2007-10-25 / Front Page

Star struck Jamestowners attend city premiere

By Donna K. Drago

Police in real life Police officers John Areson, with Jen Eagles, Susie and Mark Esposito, and Joel and Brandy Pinocci, were in the audience for the premiere of "Dan in Real Life," on Tuesday night. Photo by Donna Drago Police in real life Police officers John Areson, with Jen Eagles, Susie and Mark Esposito, and Joel and Brandy Pinocci, were in the audience for the premiere of "Dan in Real Life," on Tuesday night. Photo by Donna Drago Some 300 island residents were complimentary guests at Tuesday night's premiere of "Dan In Real Life," a Touchstone film shot in Jamestown from October to December of last year. The event was held at the Providence Performing Arts Center.

Steven Feinberg of the RI Film and TV Office introduced special members of the audience including Town Administrator Bruce Keiser, who was announced to whoops and hollers from the heavy Jamestown audience.

The movie features Steve Carell, of television's "The Office," stand-up funnyman Dane Cook and the seductive French actress Juliette Binoche as members of a quirky love triangle.

Island settings for the film included a private property on West Bay View Drive, known as "Riven Rock," as well as the East Ferry area, where a wharf shop was converted into an old-fashioned bookseller's store.

The free tickets were offered to Town Administrator Bruce Keiser, who spent a couple of days this week trying to give them all away. Keiser, wearing a dapper navy blazer over a dark sweater, who attended the screening with his wife Mary Ellen, a blonde, wearing a sophisticated black turtleneck, said he tried to get tickets in the hands of people from the schools and the Chamber of Commerce. "I was given a fistful of tickets," Keiser said.

Among those taking Keiser up on the offer of a free movie night were members of the police department.

Sgt. Joel Pinocci was present in a well-fitted medium blue shirt and khaki pants. "I like movies," Pinocci said, noting that he was accompanied by his wife Brandy Pinocci.

Officer John Areson, who was accompanied by Jen Eagles, of Jamestown, said that he was assigned to details during the filming of the movie and that he was a movie buff. "I like action and love stories," Areson said.

Officer Mark Esposito and his wife Susie Esposito were happy to be at the premiere. "I love Steve Carell," said Susie.

Also present were Deb Homer, research librarian from the Jamestown library, along with her sister Suzanne, of Newport. "I came because of the free tickets," Homer said.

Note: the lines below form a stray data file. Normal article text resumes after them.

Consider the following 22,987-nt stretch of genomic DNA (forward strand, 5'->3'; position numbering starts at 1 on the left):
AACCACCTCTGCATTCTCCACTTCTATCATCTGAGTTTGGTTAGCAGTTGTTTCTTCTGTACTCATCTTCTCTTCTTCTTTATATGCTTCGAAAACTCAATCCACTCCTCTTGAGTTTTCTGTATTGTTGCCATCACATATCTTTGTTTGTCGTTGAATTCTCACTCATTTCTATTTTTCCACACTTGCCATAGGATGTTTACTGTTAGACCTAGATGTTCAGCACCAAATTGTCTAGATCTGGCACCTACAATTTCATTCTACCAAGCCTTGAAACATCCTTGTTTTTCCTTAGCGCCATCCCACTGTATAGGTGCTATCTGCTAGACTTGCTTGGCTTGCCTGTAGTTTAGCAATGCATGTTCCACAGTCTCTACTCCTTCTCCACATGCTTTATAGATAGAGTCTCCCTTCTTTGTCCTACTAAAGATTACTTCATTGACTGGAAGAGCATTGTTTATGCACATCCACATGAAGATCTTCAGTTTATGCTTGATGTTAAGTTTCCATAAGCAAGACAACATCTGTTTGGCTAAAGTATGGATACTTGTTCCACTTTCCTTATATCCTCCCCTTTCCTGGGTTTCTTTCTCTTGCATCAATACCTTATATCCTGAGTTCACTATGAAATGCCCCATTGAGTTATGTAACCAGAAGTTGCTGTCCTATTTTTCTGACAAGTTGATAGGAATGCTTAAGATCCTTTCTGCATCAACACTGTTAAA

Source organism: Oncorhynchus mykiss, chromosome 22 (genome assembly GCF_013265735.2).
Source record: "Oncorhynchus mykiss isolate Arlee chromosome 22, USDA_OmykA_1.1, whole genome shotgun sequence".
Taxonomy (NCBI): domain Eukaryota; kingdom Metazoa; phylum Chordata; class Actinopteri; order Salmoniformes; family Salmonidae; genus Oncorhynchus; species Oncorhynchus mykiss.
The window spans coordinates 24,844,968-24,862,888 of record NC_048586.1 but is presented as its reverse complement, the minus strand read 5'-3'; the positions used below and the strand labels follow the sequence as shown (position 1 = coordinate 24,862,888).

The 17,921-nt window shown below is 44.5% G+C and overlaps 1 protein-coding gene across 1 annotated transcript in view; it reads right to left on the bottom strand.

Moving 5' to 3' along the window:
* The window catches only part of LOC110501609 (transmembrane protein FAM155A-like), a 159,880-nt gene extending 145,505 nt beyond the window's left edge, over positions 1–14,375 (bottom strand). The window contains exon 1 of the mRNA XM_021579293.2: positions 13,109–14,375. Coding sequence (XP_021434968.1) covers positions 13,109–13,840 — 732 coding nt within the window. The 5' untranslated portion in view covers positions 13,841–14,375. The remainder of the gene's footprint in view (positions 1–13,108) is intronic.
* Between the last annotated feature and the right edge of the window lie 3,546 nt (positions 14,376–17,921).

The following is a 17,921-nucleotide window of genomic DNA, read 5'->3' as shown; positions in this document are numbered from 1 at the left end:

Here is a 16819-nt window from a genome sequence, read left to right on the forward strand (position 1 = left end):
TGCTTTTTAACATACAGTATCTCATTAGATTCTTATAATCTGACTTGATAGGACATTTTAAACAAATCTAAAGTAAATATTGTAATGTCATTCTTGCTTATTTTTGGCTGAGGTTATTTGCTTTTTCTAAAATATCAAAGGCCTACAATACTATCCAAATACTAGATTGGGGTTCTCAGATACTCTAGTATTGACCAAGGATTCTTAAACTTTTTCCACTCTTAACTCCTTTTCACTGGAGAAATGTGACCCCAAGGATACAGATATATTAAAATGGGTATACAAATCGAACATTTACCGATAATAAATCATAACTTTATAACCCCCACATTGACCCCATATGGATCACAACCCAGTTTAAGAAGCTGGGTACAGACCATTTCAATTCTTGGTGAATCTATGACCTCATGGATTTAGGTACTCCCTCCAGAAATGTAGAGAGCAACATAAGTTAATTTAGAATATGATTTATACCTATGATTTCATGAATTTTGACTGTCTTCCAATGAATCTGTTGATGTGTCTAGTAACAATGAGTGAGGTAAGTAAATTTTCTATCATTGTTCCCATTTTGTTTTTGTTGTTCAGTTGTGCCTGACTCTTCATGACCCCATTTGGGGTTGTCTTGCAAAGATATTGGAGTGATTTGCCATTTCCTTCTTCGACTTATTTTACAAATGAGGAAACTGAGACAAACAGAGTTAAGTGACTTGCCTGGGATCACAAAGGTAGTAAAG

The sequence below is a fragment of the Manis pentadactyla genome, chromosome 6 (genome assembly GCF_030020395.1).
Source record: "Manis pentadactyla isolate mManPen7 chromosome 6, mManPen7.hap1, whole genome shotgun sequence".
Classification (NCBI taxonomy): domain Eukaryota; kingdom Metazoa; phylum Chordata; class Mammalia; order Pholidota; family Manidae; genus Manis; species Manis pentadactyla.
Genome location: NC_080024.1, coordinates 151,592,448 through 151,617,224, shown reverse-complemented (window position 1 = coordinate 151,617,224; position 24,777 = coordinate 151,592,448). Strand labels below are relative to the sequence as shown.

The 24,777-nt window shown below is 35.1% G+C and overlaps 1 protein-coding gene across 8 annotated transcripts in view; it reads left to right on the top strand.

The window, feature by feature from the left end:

Police lieutenant Bill Donovan brought his whole family to the premiere. Warren and Wilson, twins, age 8, Spencer, 14, and wife Terry Donovan, the former Town Clerk of Jamestown, were all present for the screening.

The film is a sophisticated love story, set amidst the vacationing of a multi-generational family that has an historic shingle-style house in Jamestown. During this vacation week, the character played by Steve Carell, meets and falls in love with his younger brother's girlfriend.

Jamestown looks like a great place to visit in many scenes at Riven Rock, where members of the film family play touch football and take aerobics classes on the lawn. East Ferry wharf is featured in several scenes, where Carell and Binoche first meet at the bookshop, as well as inside the ferry terminal that was created for the film, where they set their sights on each other.

After the screening, the overall consensus was that the film was a success.

Mary Kelly, wife of councilman Bill Kelly, said it was "a super movie," and gave it a 10 on a 1 - to 10- scale. Kelly said it was lighthearted, but also serious and she would recommend it to "any age group."

Bruce Keiser enjoyed the film and noted that the credits included a thanks to all the people of Jamestown for their help in making the film a reality. "I would recommend this to my daughters," Keiser said about the film, noting that they were aged 31, 29 and 26.

"There are some good life lessons here," Keiser said about the film, noting "Now, we're on to the Red Sox," who are taking up much of the collective imagination on the island and in the region.

After the screening, Bill and May Munger, of Conanicut Marina, each rated it at 10 out of 10. Phyllis Bedard of Trattoria Simpatico concurred, also giving it the highest score of 10.

Police chief Thomas Tighe also agreed that the film was a hit, and he gave it a 10 on a 1 to 10 scale.

"Dan In Real Life," opens to national audiences tomorrow night. Check the listings in the Providence Journal for specific times and locations.

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